Stories are everywhere around us, and they weave together to make up a huge part of our lives.
I watched a TED presentation by Karen Thompson Walker about fear in which Walker, the author of a novel about the whaleship Essex discussed why we have fears. Primarily, it’s because we have a story in our heads about the subject (spiders, let’s say) that causes us to act in a specific way. She calls fears “unintentional storytelling.”
Let’s say you are afraid of spiders, because you have heard stories about people being killed by spiders or people have warned you about them. You have created an unintentional story about spiders that keeps you fearful. The stories, you’ll notice, build up like a game of “telephone,” and the stories keep getting more fantastic and lurid.
In the case of the Essex, by the way, the sailors had heard stories about cannibals in the islands nearest them, and they didn’t go that way. The cannibals weren’t actually that bad, and that would have been the best way to sail. They chose the least scary way, the way their stories told them was least scary, which was the worst way. All died.
Where do we get our stories? The vast majority come to us when we are young, from our parents and others. The story of our religion is a good example. This story forms what we believe about life and death. The story of our family is told over and over, at the breakfast table, at holidays, at funerals and weddings. “Remember the time when…?”
Our stories about ourselves are powerful. In the Wise Heart, psychologist Jack Kornfield says, “Who would you be without your story?” I stopped and thought when I read this, and had a bid “Ah ha!” moment.
Who we are is the stories we tell ourselves. If I say, “I’m a writer,” I am what I think I am, what my story tells me I am. If the story you tell yourself is, “I can’t write,” you aren’t a writer. Take away the stories we have told ourselves, and others, and what do we have?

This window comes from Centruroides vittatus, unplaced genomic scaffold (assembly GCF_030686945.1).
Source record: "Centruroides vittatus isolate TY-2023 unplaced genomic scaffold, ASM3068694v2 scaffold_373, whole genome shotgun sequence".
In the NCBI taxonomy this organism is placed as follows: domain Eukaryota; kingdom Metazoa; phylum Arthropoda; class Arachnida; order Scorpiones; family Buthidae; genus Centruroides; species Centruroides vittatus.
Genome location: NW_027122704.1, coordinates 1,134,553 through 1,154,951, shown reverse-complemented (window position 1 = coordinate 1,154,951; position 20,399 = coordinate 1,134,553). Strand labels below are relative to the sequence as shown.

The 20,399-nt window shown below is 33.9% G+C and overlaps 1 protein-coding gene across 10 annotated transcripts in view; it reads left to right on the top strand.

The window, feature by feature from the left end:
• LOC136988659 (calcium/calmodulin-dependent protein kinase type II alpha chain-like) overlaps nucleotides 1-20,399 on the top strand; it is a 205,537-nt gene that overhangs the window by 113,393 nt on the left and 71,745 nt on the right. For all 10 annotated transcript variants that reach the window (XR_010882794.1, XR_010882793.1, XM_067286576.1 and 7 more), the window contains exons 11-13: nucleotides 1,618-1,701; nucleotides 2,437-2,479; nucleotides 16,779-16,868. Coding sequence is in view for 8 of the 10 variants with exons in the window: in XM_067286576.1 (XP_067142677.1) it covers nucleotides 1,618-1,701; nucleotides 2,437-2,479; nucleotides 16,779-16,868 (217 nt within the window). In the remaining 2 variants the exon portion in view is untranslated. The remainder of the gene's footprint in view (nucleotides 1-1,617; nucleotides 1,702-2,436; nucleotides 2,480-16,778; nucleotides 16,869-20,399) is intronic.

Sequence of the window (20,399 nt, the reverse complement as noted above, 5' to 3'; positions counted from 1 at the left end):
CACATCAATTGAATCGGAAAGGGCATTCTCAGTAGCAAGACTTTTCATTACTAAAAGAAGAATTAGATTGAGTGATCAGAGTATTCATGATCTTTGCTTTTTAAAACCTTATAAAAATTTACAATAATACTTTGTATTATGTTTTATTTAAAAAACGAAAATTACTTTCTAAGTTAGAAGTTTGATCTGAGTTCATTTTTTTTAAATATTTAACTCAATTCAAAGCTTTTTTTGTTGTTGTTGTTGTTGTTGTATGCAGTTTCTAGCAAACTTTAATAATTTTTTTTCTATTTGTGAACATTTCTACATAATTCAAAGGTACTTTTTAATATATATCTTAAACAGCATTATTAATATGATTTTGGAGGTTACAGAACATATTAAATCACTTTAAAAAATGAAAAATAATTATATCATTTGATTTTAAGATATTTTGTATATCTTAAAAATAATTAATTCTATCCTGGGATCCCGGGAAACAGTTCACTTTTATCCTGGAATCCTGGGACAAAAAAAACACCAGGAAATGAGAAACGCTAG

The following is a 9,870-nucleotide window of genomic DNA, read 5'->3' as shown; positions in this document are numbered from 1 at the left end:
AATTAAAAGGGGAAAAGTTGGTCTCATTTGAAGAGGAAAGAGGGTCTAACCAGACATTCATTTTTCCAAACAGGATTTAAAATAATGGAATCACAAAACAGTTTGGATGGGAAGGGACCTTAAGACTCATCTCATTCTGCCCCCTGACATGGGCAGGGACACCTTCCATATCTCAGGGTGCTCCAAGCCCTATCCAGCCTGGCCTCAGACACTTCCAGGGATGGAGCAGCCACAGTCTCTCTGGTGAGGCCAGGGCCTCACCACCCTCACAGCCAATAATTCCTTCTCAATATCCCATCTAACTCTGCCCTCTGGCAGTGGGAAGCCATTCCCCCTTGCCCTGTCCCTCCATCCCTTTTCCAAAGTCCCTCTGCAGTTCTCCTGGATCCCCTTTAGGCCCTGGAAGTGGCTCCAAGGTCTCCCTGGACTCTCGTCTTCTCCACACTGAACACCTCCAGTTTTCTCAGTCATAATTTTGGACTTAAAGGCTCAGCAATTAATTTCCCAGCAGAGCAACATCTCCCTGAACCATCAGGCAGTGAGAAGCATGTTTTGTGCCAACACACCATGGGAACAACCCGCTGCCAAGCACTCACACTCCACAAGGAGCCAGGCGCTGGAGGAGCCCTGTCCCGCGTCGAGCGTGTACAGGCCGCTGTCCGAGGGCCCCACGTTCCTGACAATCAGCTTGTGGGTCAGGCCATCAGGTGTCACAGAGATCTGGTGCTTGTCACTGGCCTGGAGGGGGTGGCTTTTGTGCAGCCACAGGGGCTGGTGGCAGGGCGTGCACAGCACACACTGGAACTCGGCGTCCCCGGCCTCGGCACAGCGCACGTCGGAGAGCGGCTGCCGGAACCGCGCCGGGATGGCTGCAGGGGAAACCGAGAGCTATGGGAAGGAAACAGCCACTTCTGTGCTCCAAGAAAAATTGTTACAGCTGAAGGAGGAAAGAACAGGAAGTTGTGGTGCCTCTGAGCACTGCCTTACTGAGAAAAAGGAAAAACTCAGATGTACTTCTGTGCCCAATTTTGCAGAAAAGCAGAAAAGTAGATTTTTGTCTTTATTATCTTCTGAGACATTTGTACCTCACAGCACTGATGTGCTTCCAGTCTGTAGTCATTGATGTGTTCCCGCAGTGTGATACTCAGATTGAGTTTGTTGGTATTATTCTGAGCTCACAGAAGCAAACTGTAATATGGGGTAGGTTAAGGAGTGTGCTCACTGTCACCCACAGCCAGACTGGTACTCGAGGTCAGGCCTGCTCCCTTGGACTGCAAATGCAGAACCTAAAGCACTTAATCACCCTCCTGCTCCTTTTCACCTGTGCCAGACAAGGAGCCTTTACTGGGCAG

A recent article in The Atlantic discusses the human need for stories.
Stories can be a way for humans to feel that we have control over the world. They allow people to see patterns where there is chaos, meaning where there is randomness. Humans are inclined to see narratives where there are none because it can afford meaning to our lives—a form of existential problem-solving.
In one example in the article, research subjects saw several triangles and a circle moving around and when asked what they saw, all but one subject had created a story out of the movement of these inanimate objects. We do this with animals too – my husband insists that the dog licks his face because she loves him. Ha!
Stories may one of the most important links our brains make. We are “wired for story,” and our brains are built to make sense of what we see, creating context so we can figure it out. Our survival depends on it. If our ancient ancestors didn’t have stories about sabre-toothed tigers, for example, they wouldn’t know to run when they saw one, or how to kill it, and they would not have survived.
Thinking about the stories we tell as writers can help us be better writers. Are you telling a riveting, funny, sad, important story?
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